When the End is the Beginning

Mary Magdala Community

When the End is the Beginning

Thoughts on Holy Thursday, April 18, 2019

by Rev. Jim Ryan,  jimryan6885@gmail.com

Revelation  22:13

“I am the Alpha and the Omega,

the First and the Last,

the Beginning and the End.”

Over the past 8 years or so I have been searching for an understanding of Sacrament, in particular Eucharist as sacrament, that simply makes sense according to how experience has shaped my life.  The experience we have in our Mary of Magdala Community so often is a testament to Christ’s presence in us, around us, through us that this has become my sense of sacrament.  In this search I have been looking no further than what makes sense for me, but if what I have to say also makes sense to you then so be it.

Let me start with three principles that have framed this search.  If only for the sake of avoiding a scatter-shot approach to this search these working principles serve my need to go about this in a systematic fashion.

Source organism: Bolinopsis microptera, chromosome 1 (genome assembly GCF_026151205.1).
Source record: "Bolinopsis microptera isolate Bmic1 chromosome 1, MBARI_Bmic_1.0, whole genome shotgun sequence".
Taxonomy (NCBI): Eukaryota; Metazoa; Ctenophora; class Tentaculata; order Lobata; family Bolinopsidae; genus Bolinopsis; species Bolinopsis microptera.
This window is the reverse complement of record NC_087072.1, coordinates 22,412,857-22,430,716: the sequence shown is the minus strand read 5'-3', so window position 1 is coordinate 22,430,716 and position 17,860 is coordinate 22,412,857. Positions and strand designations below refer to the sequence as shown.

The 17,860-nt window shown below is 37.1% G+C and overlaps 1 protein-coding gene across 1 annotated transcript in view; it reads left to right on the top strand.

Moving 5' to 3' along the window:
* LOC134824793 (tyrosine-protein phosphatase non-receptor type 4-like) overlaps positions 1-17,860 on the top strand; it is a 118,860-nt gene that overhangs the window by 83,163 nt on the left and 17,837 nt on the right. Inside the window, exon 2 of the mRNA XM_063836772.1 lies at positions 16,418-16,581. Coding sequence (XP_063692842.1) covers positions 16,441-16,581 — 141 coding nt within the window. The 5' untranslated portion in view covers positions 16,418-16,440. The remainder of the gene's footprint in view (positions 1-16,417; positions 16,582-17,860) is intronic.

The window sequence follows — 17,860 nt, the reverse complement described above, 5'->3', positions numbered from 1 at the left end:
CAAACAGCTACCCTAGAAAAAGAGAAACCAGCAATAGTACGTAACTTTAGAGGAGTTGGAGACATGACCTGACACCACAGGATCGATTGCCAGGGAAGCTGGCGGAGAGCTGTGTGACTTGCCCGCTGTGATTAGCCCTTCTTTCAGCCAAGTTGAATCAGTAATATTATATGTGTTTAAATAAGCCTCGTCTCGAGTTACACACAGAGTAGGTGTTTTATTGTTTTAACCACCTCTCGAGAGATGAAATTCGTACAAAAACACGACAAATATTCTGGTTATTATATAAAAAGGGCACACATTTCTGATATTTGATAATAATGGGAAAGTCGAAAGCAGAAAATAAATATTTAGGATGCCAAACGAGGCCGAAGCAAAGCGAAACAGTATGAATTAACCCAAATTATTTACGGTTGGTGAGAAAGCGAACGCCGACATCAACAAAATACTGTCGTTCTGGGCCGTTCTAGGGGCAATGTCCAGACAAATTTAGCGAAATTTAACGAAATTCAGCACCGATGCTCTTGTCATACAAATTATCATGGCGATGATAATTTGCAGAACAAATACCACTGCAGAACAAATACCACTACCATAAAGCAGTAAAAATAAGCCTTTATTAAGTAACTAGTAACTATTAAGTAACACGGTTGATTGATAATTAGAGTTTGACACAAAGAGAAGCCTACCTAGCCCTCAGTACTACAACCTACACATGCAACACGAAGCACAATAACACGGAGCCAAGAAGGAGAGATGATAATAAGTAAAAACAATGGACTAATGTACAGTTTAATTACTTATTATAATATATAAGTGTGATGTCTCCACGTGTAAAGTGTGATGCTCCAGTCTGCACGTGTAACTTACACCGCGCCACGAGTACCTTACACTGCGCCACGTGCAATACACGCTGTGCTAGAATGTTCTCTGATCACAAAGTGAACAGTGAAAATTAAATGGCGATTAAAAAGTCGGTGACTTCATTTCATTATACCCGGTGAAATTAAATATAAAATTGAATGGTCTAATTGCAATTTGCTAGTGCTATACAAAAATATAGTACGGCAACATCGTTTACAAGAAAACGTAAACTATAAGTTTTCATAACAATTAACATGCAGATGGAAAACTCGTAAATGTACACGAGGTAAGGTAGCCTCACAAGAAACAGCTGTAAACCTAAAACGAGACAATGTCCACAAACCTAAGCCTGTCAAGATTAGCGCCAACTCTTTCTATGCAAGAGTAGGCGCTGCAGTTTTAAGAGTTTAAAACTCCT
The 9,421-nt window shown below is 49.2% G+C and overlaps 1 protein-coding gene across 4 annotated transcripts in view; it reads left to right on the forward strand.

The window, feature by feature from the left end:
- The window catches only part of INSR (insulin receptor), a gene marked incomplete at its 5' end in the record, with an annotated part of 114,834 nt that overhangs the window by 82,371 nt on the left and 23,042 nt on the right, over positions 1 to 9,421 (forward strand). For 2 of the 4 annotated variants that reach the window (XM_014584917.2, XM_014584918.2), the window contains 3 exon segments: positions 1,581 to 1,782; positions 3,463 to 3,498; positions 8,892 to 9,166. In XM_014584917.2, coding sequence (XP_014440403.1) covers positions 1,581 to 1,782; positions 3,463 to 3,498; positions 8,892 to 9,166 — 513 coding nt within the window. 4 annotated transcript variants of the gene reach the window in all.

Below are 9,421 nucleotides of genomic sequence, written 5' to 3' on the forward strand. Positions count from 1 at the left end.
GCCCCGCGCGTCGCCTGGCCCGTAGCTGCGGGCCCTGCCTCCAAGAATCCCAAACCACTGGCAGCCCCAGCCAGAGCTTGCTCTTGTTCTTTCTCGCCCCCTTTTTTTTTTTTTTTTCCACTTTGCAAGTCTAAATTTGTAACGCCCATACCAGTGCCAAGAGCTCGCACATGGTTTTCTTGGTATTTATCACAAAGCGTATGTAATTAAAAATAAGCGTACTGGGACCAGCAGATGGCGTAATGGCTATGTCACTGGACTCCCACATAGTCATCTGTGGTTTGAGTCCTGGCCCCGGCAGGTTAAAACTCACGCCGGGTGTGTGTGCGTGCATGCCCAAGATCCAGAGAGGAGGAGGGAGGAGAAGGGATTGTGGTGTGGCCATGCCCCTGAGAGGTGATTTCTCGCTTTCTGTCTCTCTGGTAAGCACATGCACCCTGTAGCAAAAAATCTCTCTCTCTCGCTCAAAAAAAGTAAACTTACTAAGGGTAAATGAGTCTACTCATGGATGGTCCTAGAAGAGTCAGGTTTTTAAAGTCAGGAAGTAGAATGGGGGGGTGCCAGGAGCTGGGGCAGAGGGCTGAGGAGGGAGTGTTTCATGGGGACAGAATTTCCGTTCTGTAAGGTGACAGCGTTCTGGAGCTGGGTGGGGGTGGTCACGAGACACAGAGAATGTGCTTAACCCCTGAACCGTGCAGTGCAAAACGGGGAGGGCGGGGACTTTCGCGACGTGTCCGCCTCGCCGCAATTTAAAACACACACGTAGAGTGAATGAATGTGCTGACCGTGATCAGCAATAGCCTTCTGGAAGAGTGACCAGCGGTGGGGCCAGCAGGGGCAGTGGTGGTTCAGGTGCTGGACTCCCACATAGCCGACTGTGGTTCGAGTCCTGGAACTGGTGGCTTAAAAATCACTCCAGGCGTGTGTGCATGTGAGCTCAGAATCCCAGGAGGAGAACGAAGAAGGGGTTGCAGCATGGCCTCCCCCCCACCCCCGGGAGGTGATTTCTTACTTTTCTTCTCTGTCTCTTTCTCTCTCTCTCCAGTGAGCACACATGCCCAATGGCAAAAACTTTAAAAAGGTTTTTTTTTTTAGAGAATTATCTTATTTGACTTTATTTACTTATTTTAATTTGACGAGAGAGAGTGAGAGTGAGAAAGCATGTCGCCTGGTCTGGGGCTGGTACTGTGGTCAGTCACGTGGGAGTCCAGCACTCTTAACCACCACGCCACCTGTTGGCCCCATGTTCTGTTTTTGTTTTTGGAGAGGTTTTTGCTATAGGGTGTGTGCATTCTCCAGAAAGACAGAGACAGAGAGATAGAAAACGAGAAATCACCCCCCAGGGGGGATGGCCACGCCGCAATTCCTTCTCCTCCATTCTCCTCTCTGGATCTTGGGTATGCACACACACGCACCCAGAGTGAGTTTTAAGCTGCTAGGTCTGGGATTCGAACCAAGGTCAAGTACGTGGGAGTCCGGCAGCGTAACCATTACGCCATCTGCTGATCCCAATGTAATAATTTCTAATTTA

First, is the principle of experience over order.  This acknowledges that a life, my life, occurs and impacts the very of who of me quite before I conceptualize, reflect, and yes put the layer of order on top of the experience that preceded even the language I use to express implications and applications.  To this day, for example, I find the experience of hiking in the woods to be reenergizing.  I do not need to have any depth of detailed knowledge of what trees I see, what fragrances come from which flora and fauna, or the life-cycles and feeding patterns of the birds who tweet – not any of that replaces the sheer experience of renewing my spirit in the doing of the hike.  I can think about it later.